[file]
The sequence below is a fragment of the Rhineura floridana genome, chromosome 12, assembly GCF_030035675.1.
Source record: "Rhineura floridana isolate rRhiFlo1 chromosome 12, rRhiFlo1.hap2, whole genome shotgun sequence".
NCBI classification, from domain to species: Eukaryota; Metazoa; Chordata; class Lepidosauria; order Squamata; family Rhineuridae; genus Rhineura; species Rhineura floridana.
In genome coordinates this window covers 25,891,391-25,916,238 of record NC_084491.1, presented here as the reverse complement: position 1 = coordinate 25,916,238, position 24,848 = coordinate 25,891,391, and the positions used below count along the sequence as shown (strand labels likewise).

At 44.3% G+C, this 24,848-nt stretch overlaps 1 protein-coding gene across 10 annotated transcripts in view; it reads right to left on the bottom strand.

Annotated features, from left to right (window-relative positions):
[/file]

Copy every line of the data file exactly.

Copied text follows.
The sequence below is a fragment of the Rhineura floridana genome, chromosome 12, assembly GCF_030035675.1.
Source record: "Rhineura floridana isolate rRhiFlo1 chromosome 12, rRhiFlo1.hap2, whole genome shotgun sequence".
NCBI classification, from domain to species: Eukaryota; Metazoa; Chordata; class Lepidosauria; order Squamata; family Rhineuridae; genus Rhineura; species Rhineura floridana.
In genome coordinates this window covers 25,891,391-25,916,238 of record NC_084491.1, presented here as the reverse complement: position 1 = coordinate 25,916,238, position 24,848 = coordinate 25,891,391, and the positions used below count along the sequence as shown (strand labels likewise).

At 44.3% G+C, this 24,848-nt stretch overlaps 1 protein-coding gene across 10 annotated transcripts in view; it reads right to left on the bottom strand.

Annotated features, from left to right (window-relative positions):